Have you had a large site migration discussion where someone said something like this?
We'll just start with the easy stuff first
I would argue that, perhaps after a very initial laugh test of an easy use case, in general you should jump straight to testing/piloting/migrating the compelling vision (see description) of your web site (and of course also in your CMS selection as well). Chances are, this means iterating on some tough details rather than plowing through lots of easy work .
Why Easy first?
So what are some of the reasons that project teams give for migrating in easy sites first?
- Need to show results (project's already over budget, late, etc)
- Need to get momentum (if we don't get people bought into this soon, this project's never going to happen)
- Learn from easy cases (let's take baby steps)
Also, another reason is probably that everyone is just a bit overwhelmed by the volume of a large site migration, although integration, functionality, automatic pulls, multi-site management, or multilingual issues may actually be bigger issues.
Issues with Easy First
Ideally, you only want to touch content once during the migration. If you concentrate on just getting in the simple pages / content / sites, then you may overlook some transformation of the pages necessary for more sophisticated functionality. This might include tagging needs, or structuring pages and content in a way that enables your desired functionality. In general it would be less efficient to come back to the content to correct those issues after already touching each piece of content once.
If you start by implementing easy but low-impact sites or content, then stakeholders may become frustrated that they're hearing trumpeting about progress but no changes that matter to them. If you have got everyone bought into a compelling vision, then to facilitate buy-in you should be trying to show this vision rather than hand-waving.
Wrong Focus, Missing the Vision
If you are concentrating on moving pages, then you'll move in pages. If you are tracking progress with metrics based on number of pages, then the focus will be even stronger. So you may not be looking at functionality, metadata, consistency, etc, that might be key to your vision. Although it may be possible to "undo" mistakes made, it may be politically extremely difficult to go back to retrofit the original vision in the site if everyone's focus has been on getting content into the system.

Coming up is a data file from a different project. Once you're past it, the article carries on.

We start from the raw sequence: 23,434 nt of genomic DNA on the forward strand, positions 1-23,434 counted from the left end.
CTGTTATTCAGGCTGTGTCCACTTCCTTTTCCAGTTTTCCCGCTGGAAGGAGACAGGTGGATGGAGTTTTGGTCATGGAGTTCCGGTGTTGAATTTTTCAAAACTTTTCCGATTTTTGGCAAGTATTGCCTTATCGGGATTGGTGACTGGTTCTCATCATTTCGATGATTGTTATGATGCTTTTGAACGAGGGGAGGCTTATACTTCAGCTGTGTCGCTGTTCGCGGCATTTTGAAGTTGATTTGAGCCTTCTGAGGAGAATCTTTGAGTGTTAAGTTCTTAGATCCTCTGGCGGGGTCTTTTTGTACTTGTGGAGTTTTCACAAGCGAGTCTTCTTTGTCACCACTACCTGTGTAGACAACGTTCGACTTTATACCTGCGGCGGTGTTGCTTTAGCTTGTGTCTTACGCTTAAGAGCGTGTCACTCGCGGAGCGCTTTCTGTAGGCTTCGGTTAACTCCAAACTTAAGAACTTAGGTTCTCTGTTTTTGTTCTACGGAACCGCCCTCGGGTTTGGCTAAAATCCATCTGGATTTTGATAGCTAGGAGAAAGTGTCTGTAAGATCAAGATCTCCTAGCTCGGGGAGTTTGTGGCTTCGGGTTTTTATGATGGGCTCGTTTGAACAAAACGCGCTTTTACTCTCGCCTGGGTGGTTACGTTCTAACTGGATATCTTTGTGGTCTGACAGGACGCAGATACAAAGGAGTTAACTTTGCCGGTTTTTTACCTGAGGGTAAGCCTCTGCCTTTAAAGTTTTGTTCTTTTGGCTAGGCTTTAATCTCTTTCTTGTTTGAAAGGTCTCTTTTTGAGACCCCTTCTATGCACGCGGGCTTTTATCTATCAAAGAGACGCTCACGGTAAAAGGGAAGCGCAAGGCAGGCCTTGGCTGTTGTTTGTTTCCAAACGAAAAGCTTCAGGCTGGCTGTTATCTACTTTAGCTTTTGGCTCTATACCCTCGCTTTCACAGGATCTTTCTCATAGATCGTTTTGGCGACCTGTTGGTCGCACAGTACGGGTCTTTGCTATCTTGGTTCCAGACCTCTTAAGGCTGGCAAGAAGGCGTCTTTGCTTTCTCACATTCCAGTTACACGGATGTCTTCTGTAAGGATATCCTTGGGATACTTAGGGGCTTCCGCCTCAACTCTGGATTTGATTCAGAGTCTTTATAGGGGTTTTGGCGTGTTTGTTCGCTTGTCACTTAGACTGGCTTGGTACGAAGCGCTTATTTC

You are probably expecting the CMS to do some automated pulls of content, that will require accurate and complete metadata. If you do not implement the functionality that will expose the tagging (either directly by displaying it on the site or implicitly by pushing it to particular pages), then it will be very easy to not worry about whether the metadata is good when it is being migrated (by hand or automatically). Even more troublesome, you may discover that your metadata model was not sufficient, which would be better to discover earlier rather than later.
Train Wrecks at "End" of Project
By doing the difficult functionality earlier in the process, you're less likely to have the project come to a halt toward the projected end of the project. Running into issues earlier gives you more time to react to them, and also you have invested more effort already. An iterative approach, toward your vision for the site, would be more effective than putting off the more difficult items until later.
If you're starting with simple stuff first, it's easy to make unrealistic extrapolations. For example, let's say you have 500,000 pages to migrate, and you have migrated 300,000 pages already. You may be tempted to extrapolate with something like the graph at the right. Since it took 3 months to get 300,000 done, it will only take 2 more months to get the last 200,000, right? As discussed above, you may actually be obscuring major issues, which may grind the process to a halt and actually require going back and touching the content that was already migrated.
How to Phase with the Compelling Vision in Mind
Let's say your web site vision is to be the "Authoritative source of mental illness information available via a variety of channels (web, RSS, API), different types (raw data, analysis), and selectable by topic pulling from a variety of back-end systems."
If you are going from the authoritative source you envision, you might start by: a) designing the metadata carefully, b) define how automatic pulls will work, and c) defining standards around the content so that it can be used effectively by multiple channels. Then you might migrate in content that is re-used a lot (or first just pull from one of the back-end systems that's already in place). You might also start by negotiating with the owners of the various back-end systems to determine when they can all meet the same standards for metadata, content-reuse, etc. For the functionality of the site, it probably would make sense to implement a little bit of support for all the functionality you were after, so you might: ensure your system drives a bit of web, RSS, API etc for a single content type first. In addition, it would make sense to start with strong content types first rather than allowing a generic content type for most content.
The near-term result may be a small amount of content, but the highest-value (as the authoritative source) information available on some key pages and via RSS. This would be in contrast to a rush to implement "easy" / high volume, with lots of pages/content but little value.